This paper investigates the link between macroeconomic performance and the change in the poverty rate among 47 episodes of growth and 52 episodes of economic downturn in developing and transition economies. We show that, on average, (i) the greater the inequality, the lower the elasticity of poverty to growth, and the higher the mean income, the higher the elasticity; (ii) the country-specific elasticity is identical for episodes of economic growth and for episodes of economic downturn; and (iii) higher growth does not bring diminishing returns to poverty reduction. Moreover, we show that very high inflation is associated with a higher elasticity of the poverty rate to economic downturn, but at lower inflation, there is no relationship between inflation and the elasticity of the poverty rate to growth or recession. Trade openness and changes in the terms of trade explain part of the elasticity of the poverty rate to economic downturn.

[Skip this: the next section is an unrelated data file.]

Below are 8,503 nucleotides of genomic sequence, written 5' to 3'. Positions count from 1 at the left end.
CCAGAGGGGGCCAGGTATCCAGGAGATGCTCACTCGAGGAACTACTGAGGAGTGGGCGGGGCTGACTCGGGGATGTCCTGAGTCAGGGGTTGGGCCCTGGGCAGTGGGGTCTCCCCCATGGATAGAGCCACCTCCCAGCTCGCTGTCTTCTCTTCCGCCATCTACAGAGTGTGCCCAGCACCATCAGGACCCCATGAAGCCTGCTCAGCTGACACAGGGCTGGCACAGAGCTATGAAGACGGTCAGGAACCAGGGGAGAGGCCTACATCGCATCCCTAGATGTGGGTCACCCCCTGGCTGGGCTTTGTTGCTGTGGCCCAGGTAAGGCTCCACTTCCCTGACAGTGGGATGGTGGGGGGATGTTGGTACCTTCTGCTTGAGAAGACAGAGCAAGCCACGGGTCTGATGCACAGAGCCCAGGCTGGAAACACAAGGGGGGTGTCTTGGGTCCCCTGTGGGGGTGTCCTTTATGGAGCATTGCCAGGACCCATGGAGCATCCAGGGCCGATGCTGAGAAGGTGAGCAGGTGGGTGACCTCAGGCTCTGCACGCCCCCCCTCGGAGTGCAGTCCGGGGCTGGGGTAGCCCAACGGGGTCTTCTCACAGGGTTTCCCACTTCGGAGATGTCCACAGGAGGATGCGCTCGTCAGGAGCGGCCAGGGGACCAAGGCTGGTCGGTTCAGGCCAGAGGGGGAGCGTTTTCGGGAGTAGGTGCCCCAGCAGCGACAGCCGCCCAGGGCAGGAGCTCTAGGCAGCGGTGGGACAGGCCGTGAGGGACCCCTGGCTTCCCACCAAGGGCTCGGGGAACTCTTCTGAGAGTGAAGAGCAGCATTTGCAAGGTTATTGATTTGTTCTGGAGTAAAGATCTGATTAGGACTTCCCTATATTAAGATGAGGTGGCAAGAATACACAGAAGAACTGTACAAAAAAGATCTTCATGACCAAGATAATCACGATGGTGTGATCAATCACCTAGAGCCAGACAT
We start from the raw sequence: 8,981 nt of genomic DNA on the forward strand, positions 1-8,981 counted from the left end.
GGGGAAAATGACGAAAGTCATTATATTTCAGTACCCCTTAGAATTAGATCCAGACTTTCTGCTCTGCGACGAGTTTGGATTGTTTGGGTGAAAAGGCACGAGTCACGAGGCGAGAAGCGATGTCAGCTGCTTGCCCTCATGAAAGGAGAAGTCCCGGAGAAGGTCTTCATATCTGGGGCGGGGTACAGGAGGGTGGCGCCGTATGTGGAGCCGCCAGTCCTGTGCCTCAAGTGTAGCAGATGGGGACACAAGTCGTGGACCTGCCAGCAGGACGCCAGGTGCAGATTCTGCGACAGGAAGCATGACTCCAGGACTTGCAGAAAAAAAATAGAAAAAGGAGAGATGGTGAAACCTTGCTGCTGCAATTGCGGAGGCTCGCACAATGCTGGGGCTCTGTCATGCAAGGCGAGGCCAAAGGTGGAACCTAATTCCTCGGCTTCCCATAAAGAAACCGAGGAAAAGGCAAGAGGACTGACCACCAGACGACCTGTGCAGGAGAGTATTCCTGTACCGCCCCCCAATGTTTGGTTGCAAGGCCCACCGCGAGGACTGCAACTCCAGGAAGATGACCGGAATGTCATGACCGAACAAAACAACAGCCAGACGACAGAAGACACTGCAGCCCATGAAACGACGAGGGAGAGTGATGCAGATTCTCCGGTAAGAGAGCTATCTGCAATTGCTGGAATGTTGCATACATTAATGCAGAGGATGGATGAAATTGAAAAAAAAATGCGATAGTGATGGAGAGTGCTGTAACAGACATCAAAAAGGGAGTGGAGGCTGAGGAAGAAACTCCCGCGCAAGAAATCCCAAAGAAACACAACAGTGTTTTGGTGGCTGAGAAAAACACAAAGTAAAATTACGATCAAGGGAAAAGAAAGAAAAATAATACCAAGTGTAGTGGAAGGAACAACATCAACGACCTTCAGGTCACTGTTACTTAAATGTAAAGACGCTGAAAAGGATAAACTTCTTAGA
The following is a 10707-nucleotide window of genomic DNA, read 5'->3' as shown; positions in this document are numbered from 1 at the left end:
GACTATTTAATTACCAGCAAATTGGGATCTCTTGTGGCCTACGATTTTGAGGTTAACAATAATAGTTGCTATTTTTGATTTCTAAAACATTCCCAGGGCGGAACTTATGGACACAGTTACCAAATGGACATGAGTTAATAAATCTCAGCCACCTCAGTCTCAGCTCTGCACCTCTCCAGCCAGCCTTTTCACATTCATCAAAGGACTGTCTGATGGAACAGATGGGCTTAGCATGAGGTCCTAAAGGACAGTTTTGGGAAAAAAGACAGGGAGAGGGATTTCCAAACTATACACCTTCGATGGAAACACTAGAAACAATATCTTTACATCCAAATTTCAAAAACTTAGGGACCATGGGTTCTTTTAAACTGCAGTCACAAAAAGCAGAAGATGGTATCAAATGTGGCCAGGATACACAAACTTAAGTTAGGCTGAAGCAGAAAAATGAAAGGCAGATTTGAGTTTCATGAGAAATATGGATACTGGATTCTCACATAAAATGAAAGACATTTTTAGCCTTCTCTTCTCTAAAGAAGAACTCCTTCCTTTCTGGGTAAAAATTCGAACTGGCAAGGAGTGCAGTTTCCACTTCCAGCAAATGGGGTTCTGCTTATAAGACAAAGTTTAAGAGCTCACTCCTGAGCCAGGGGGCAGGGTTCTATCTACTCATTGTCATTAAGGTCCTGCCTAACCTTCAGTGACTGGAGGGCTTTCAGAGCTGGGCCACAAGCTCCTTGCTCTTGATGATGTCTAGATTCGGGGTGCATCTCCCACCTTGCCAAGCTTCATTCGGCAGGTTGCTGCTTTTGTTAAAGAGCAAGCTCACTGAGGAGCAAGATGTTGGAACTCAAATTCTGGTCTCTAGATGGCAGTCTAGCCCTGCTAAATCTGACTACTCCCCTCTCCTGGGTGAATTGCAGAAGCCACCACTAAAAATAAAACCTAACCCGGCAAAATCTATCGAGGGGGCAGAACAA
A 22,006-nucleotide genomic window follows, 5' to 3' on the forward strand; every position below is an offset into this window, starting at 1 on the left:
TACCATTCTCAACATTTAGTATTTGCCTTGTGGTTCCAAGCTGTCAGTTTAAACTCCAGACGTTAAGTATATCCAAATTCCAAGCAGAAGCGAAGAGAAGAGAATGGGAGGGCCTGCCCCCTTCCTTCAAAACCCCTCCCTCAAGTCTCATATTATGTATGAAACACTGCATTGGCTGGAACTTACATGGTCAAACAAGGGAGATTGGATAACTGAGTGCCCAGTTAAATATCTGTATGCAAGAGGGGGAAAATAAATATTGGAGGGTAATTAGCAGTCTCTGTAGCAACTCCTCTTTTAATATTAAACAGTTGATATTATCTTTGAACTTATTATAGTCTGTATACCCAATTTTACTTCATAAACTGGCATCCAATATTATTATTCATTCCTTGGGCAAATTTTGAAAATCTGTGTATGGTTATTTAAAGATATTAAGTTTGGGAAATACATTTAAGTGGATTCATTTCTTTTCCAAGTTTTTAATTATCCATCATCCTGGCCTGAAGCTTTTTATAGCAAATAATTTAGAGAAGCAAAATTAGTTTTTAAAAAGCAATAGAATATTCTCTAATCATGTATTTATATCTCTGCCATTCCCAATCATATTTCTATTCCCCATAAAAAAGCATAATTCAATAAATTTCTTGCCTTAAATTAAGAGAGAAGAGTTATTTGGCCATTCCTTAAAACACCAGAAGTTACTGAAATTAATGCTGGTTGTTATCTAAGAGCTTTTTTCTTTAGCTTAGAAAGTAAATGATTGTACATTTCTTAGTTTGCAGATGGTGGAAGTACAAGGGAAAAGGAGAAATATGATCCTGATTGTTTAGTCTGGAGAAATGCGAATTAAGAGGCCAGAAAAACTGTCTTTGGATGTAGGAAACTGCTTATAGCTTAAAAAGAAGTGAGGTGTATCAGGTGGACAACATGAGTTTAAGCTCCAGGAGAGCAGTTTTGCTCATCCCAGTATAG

The paper explores the quality of the recent high-growth episode in sub-Saharan Africa by examining the following two questions: (i) what has been the nature and pattern of SSA growth over the past 15 years and how does it compare with previous episodes? (ii) has this growth had an impact on socially desirable outcomes, for example, improvements in health, education and poverty indicators? To do this, the paper first examines various aspects of the fundamentals of growth in SSA—levels, volatility, sources, etc.—according to various country analytical groupings. Second, it explores the extent to which the growth has been accompanied by improvements in social indicators. The paper finds that the quality of growth in SSA over the past 15 years has unambiguously improved, although progress in social indicators has been uneven.